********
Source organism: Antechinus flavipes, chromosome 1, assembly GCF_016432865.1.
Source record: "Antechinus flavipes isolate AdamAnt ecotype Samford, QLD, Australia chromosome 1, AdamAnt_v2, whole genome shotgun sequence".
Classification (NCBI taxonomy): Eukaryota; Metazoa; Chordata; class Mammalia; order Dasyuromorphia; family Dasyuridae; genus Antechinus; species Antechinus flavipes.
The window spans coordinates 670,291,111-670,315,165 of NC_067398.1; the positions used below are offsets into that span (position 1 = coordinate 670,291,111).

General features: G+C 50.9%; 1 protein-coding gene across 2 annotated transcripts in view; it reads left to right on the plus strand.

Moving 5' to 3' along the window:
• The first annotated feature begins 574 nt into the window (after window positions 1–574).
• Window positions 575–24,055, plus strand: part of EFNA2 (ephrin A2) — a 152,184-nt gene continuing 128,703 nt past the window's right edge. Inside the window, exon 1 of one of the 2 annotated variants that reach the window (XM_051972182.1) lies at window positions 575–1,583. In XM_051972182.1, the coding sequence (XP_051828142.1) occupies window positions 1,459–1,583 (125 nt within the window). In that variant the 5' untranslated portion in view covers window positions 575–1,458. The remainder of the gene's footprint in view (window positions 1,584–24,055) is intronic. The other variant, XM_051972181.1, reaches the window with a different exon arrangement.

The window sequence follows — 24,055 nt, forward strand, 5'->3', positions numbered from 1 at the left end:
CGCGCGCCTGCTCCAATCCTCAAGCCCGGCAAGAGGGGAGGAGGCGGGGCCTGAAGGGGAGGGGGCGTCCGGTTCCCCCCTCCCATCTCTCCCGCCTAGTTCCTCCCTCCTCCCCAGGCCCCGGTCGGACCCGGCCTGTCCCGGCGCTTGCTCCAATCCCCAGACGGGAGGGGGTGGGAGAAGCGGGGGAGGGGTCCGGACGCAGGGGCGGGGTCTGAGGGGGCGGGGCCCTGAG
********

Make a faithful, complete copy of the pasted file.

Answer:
Source organism: Antechinus flavipes, chromosome 1, assembly GCF_016432865.1.
Source record: "Antechinus flavipes isolate AdamAnt ecotype Samford, QLD, Australia chromosome 1, AdamAnt_v2, whole genome shotgun sequence".
Classification (NCBI taxonomy): Eukaryota; Metazoa; Chordata; class Mammalia; order Dasyuromorphia; family Dasyuridae; genus Antechinus; species Antechinus flavipes.
The window spans coordinates 670,291,111-670,315,165 of NC_067398.1; the positions used below are offsets into that span (position 1 = coordinate 670,291,111).

General features: G+C 50.9%; 1 protein-coding gene across 2 annotated transcripts in view; it reads left to right on the plus strand.

Moving 5' to 3' along the window:
• The first annotated feature begins 574 nt into the window (after window positions 1–574).
• Window positions 575–24,055, plus strand: part of EFNA2 (ephrin A2) — a 152,184-nt gene continuing 128,703 nt past the window's right edge. Inside the window, exon 1 of one of the 2 annotated variants that reach the window (XM_051972182.1) lies at window positions 575–1,583. In XM_051972182.1, the coding sequence (XP_051828142.1) occupies window positions 1,459–1,583 (125 nt within the window). In that variant the 5' untranslated portion in view covers window positions 575–1,458. The remainder of the gene's footprint in view (window positions 1,584–24,055) is intronic. The other variant, XM_051972181.1, reaches the window with a different exon arrangement.

The window sequence follows — 24,055 nt, forward strand, 5'->3', positions numbered from 1 at the left end:
CGCGCGCCTGCTCCAATCCTCAAGCCCGGCAAGAGGGGAGGAGGCGGGGCCTGAAGGGGAGGGGGCGTCCGGTTCCCCCCTCCCATCTCTCCCGCCTAGTTCCTCCCTCCTCCCCAGGCCCCGGTCGGACCCGGCCTGTCCCGGCGCTTGCTCCAATCCCCAGACGGGAGGGGGTGGGAGAAGCGGGGGAGGGGTCCGGACGCAGGGGCGGGGTCTGAGGGGGCGGGGCCCTGAG